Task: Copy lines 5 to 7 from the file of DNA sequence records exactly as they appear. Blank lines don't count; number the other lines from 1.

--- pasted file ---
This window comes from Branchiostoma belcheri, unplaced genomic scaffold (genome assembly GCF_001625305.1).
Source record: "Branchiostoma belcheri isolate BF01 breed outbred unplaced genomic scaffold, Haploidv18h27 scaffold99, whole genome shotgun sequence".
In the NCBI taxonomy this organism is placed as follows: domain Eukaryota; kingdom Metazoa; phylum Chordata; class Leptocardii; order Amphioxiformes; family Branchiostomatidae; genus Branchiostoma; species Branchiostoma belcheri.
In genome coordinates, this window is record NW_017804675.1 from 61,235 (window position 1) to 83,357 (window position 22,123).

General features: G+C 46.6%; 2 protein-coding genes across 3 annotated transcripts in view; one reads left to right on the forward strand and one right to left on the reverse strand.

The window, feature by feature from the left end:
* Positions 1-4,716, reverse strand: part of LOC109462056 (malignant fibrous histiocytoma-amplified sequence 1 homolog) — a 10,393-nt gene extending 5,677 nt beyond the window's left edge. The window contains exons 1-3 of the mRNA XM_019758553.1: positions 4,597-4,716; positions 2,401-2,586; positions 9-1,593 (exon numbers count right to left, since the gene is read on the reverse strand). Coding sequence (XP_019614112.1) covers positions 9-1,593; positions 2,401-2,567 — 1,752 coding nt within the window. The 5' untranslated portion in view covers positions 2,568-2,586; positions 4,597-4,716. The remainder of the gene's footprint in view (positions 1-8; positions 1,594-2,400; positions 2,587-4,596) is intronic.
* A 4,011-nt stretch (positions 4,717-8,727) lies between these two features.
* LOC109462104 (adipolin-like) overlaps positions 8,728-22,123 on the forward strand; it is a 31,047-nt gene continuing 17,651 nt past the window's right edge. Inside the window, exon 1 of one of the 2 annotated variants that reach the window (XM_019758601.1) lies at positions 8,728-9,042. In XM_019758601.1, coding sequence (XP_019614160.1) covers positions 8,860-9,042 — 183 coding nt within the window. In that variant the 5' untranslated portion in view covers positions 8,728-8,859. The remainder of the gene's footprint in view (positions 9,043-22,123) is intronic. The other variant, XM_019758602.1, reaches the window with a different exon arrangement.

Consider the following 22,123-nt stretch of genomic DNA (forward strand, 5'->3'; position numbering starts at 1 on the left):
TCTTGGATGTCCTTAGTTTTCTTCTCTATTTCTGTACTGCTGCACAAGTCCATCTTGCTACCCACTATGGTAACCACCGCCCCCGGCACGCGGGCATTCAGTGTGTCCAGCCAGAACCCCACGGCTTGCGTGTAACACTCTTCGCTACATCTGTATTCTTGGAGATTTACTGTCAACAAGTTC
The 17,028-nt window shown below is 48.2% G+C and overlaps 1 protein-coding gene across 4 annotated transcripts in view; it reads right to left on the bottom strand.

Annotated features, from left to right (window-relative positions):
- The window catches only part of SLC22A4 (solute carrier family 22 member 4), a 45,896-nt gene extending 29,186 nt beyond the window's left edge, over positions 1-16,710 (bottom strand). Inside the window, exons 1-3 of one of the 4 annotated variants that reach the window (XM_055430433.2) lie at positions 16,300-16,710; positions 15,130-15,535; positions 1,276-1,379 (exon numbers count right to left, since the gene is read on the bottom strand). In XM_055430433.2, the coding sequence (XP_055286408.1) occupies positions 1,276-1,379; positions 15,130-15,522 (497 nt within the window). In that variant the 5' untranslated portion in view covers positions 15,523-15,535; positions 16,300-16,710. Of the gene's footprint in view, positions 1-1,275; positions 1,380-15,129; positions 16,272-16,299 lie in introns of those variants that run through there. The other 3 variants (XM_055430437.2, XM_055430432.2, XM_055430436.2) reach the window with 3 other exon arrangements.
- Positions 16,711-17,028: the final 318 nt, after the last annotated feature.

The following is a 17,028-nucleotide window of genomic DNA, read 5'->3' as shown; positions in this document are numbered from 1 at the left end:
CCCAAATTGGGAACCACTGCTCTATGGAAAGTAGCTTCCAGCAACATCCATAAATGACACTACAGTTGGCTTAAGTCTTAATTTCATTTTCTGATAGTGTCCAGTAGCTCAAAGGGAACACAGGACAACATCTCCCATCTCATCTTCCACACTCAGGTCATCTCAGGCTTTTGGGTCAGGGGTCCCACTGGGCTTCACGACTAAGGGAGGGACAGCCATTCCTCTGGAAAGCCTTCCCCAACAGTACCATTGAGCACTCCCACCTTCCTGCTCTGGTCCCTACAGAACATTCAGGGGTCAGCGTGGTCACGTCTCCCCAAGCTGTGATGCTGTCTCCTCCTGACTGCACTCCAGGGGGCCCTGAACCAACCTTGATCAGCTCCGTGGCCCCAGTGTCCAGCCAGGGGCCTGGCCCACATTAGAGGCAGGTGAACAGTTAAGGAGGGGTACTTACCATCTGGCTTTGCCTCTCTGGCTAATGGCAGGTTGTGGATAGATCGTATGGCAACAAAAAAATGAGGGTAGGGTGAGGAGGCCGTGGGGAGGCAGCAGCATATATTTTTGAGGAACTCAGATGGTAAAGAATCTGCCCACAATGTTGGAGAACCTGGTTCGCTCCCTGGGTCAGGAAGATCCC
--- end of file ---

General features: G+C 46.6%; 2 protein-coding genes across 3 annotated transcripts in view; one reads left to right on the forward strand and one right to left on the reverse strand.

The window, feature by feature from the left end:
* Positions 1-4,716, reverse strand: part of LOC109462056 (malignant fibrous histiocytoma-amplified sequence 1 homolog) — a 10,393-nt gene extending 5,677 nt beyond the window's left edge. The window contains exons 1-3 of the mRNA XM_019758553.1: positions 4,597-4,716; positions 2,401-2,586; positions 9-1,593 (exon numbers count right to left, since the gene is read on the reverse strand). Coding sequence (XP_019614112.1) covers positions 9-1,593; positions 2,401-2,567 — 1,752 coding nt within the window. The 5' untranslated portion in view covers positions 2,568-2,586; positions 4,597-4,716. The remainder of the gene's footprint in view (positions 1-8; positions 1,594-2,400; positions 2,587-4,596) is intronic.